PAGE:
The relationship between climate change and food security is hardly a new topic. But a new study examining the impact of rising temperatures on crop yields puts a terrifyingly fine point on the conversation.
Among the more sobering conclusions: Half of the country’s corn harvest could be wiped out by 2100 without efficient reductions in greenhouse gases. Meanwhile, production of soybeans and wheat could fall by 40 percent and 20 percent, respectively.
“Projections tell us that in the U.S., these crops will suffer from hotter days,” lead author Bernhard Schauberger told Scientific American. “Since these days will get more frequent with climate change, there will be harvest losses.”
The study, published last week in the journal Nature Communications, noted the impact of such a scenario would reach far beyond U.S. borders — potentially affecting commodity prices globally and hurting food security in developing countries that rely on American exports.
Water stress key
The authors of the study, released by the Potsdam Institute for Climate Impact Research, relied on sophisticated computer models in drawing their conclusions. The chief culprit, they determined, was water stress due to rising temperatures.
This is how it works: As the earth warms, evaporation rates increase — drawing moisture out of the soil and leaving less for thirsty plants. Meanwhile, thirsty plants try to cope by allocating more of their energy to root-growth and closing their pores to prevent water from escaping. The problem is that all of this root growth comes at the expense of stems, leaves and fruits, and water retention comes only at the expense of carbon dioxide uptake — which is essential for photosynthesis and growth.
The result: Every day the temperature soars above 86 degrees Fahrenheit (30 degrees Celsius) means a decline in yields.
Authors of the Potsdam study said increased irrigation could safeguard crops, but only to a point. After the temperature climbs above 97 degrees Fahrenheit, all bets are off.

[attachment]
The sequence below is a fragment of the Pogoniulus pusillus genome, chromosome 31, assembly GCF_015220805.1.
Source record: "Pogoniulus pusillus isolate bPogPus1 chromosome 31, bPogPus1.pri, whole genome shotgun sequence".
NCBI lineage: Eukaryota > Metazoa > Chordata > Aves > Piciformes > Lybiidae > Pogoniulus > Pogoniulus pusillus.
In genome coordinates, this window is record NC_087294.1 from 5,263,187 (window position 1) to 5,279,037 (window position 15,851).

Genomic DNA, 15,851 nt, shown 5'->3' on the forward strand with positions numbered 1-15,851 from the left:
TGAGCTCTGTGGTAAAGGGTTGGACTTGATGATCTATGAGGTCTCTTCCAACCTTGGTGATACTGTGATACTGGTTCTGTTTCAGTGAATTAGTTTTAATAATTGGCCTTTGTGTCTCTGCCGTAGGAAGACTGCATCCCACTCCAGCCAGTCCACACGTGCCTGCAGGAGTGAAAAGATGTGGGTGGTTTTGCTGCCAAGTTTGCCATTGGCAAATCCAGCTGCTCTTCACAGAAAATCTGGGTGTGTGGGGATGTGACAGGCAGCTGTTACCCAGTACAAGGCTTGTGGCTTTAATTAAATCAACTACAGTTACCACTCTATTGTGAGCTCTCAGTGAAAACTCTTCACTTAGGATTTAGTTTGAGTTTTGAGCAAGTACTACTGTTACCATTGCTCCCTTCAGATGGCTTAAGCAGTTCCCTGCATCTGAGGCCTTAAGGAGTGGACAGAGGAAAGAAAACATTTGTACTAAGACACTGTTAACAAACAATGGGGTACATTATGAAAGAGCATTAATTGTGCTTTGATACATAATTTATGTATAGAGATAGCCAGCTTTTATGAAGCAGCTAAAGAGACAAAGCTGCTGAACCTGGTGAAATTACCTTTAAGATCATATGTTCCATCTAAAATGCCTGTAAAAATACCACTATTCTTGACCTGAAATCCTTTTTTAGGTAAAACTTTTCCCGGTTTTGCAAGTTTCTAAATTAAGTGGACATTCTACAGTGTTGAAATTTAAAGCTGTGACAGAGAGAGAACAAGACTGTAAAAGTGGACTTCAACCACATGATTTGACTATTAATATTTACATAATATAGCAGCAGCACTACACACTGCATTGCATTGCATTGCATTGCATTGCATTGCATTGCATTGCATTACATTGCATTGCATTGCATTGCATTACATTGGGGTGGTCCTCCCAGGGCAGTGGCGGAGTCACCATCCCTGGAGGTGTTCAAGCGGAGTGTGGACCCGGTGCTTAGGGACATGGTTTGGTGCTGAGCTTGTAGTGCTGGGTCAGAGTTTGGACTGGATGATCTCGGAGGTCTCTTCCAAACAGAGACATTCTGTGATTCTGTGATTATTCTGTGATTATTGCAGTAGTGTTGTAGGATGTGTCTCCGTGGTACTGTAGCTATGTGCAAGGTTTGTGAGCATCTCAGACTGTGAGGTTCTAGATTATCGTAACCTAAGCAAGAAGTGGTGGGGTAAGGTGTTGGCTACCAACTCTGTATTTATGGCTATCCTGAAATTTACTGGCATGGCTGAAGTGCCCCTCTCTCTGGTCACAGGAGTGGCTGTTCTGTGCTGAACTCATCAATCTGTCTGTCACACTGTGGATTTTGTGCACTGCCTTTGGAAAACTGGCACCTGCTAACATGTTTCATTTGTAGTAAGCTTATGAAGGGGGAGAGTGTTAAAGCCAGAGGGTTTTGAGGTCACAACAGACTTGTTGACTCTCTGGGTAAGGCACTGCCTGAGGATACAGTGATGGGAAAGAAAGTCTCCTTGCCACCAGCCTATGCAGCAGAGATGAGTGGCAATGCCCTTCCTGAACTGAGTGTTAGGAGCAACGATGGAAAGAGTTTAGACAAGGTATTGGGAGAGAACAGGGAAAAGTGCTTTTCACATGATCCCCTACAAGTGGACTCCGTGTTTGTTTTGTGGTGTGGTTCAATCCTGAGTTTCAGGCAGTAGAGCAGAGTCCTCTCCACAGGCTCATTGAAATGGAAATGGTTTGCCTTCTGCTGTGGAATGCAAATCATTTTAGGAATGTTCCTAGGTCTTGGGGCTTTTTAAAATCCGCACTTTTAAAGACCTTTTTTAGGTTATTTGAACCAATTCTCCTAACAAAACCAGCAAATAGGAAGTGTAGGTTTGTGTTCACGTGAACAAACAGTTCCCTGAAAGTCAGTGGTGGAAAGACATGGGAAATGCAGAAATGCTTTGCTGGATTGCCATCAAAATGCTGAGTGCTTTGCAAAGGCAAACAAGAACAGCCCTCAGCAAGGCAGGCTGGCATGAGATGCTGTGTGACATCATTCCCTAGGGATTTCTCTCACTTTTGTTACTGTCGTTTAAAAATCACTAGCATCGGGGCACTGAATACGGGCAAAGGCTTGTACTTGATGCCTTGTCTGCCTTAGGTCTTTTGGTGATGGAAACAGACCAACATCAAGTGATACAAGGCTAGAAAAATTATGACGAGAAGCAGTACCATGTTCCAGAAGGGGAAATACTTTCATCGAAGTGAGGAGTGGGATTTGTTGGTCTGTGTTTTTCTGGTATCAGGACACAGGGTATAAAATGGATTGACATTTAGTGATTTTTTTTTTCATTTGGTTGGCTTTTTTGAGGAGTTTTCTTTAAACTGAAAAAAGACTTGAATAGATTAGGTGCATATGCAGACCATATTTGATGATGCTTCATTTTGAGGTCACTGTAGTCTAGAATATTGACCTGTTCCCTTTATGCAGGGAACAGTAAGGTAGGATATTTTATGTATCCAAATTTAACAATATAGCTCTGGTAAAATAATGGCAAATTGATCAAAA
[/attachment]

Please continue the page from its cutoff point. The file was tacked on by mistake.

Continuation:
The problem gets even thornier in regions where water scarcity is already an issue — a category likely to expand considerably as the world’s population increases and water demand soars.
“There are lots of irrigated parts of the world, like northern India, which are already starting to run out of resources,” the University of Chicago’s Joshua Elliot, one of the report’s co-authors, told Scientific American.
“Some estimates say there will be widespread irrigation deficits in the next 20 years — and then you have a double-whammy effect, where temperatures are increasing and you don’t have the water you need to irrigate your crops.”
What to do about it
A number of companies are exploring novel technologies that could help farmers cope with an increasingly hostile climate — including genetically modifying crops to be more heat-tolerant and even developing agricultural sprays to activate existing drought-response mechanisms.
At least one genetically engineered, drought-tolerant crop is already on the market in the U.S.: DroughtGard, a corn hybrid created by Monsanto, was approved for sale in 2011 and has so far achieved mixed results. The plant has also been green-lighted in Australia, Canada, Mexico and Japan.
Meanwhile, in Argentina, a researcher has developed a genetically modified soybean she claims can increase yields by 14 percent during drought. The product has already been approved for sale in Argentina and is now undergoing field trials in the U.S.
While these developments hold potential, any discussion of genetically modified organisms also raises controversy — both due to the possibility of unforeseen ecological consequences and the risk of farmers becoming dependent on big corporations for their feed stock.
For the time being, Elliot told Scientific American, these technologies are simply too unproven to be relied upon as a fail-safe. More likely, farmers will cope by moving their operations to friendlier climates. As the nation’s agricultural geography shifts, the Corn Belt will likely move northward, and the farm fields of the South fall fallow.
“Parts of Iowa could be growing cotton,” Elliot said, “and the Deep South — where cotton is currently grown — will probably be too hot to grow anything.”
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